That is also true, actually even more so, when it comes to men. If society has been for a long time resistant in accepting sexual harassment toward women, it’s even less open to the claims of sexual harassment that are made by men. They’re men. They always want sex. It’s only women who put the brakes on men’s lust. Men would literally put their organ anywhere. They could and would have sex with any female (remember, this is the stereotype of a cis,straight legacy). It logically follows, that it is literally impossible for a male to be sexually abused.

This view, casually sponsored by my male "friend", is not only disgusting and insulting, practically toward the whole of humanity, but it’s also simply dead wrong. Women want and enjoy sex just as much as men do, and men can very much not want to have sex on any occasion, for pretty much all the same reasons women can. This is not up to debate. It’s a biological fact.

So, there it is again; people being incapable of not enjoying a sexual interaction. If they report they didn’t enjoy it, or it was against their will, they will simply be brushed aside. “Of course you wanted it, dude. You’re a dude. Stop with the whining”. Or, in my case, if it was a "young" guy (therefore, automatically more attracting to me, according to my "friend"), I would enjoy being followed, stalked, and having vulgar comments thrown at me from a total stranger.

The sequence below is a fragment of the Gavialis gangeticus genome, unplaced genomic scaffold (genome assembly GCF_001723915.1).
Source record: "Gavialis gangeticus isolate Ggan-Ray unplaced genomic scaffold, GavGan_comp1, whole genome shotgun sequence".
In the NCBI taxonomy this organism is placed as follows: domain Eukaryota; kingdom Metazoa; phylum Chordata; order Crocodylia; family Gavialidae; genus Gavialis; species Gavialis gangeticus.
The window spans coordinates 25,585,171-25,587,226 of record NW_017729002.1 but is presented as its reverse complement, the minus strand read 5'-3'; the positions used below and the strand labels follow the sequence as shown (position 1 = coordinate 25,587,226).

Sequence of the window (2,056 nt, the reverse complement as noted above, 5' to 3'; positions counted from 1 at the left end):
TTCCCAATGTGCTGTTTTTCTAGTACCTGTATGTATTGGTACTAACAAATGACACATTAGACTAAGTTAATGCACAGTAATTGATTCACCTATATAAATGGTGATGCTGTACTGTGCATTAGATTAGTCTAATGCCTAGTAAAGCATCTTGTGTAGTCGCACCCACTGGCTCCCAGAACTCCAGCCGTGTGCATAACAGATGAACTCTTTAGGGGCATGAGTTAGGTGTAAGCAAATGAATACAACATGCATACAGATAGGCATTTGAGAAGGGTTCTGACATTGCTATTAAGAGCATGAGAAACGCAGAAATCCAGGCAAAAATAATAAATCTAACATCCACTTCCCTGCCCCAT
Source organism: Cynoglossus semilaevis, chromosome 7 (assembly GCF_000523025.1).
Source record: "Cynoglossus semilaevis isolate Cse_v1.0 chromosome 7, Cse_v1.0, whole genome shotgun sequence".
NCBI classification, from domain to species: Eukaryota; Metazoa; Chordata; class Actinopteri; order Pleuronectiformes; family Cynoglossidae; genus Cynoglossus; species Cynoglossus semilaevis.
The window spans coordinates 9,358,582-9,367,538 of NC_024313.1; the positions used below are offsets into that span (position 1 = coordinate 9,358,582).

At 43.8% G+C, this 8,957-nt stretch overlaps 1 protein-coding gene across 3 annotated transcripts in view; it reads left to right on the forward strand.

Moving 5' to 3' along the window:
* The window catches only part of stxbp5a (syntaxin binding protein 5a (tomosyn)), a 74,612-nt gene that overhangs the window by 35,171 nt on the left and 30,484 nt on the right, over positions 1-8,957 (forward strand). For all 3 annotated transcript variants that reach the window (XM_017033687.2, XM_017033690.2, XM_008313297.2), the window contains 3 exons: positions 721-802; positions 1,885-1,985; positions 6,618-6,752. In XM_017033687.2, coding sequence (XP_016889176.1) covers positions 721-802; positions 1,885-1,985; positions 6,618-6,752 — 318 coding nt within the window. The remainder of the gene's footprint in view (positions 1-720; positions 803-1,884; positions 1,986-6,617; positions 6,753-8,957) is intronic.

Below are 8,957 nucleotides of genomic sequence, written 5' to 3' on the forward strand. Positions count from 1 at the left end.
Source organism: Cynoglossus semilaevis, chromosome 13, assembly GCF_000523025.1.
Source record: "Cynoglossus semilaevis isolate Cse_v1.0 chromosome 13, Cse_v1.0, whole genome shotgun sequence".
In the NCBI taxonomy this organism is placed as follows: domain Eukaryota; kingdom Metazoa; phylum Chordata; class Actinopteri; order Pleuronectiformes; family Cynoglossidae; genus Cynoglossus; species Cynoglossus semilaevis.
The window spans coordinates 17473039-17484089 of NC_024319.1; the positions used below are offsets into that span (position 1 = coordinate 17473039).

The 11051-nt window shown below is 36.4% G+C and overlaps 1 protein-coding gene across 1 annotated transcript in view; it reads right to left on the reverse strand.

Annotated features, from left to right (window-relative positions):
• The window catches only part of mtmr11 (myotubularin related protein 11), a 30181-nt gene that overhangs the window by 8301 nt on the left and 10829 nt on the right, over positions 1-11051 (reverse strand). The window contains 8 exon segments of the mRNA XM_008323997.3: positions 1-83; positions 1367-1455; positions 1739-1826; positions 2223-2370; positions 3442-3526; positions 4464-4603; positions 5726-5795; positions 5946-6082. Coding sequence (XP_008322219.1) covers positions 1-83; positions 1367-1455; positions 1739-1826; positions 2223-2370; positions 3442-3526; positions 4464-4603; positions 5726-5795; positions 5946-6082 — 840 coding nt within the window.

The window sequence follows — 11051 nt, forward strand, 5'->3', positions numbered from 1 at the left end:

And so my question is…

And what is it about sexual harassment that makes so many people think the victim likes it?

I’m sure that the answer, whatever it is, will have a lot to do with a legacy of thousands of year’s worth of sexual oppression and ridiculous social beliefs, ideals, and taboos about sexuality. Well, not just about sexuality; also about how not to be a rude, unempathetic person.

So, here’s my little general piece of advice. When something hurtful happens to someone, you show sympathy and empathy, and tell them you’re sorry it happened to them. And just leave it at that. Assume the other person will not appreciate you trivializing their negative experience, unless you know them well enough to know they will.

And if you want to make jokes, make them at the expense of the perpetrators:

tea consent from Blue Seat Studios on Vimeo.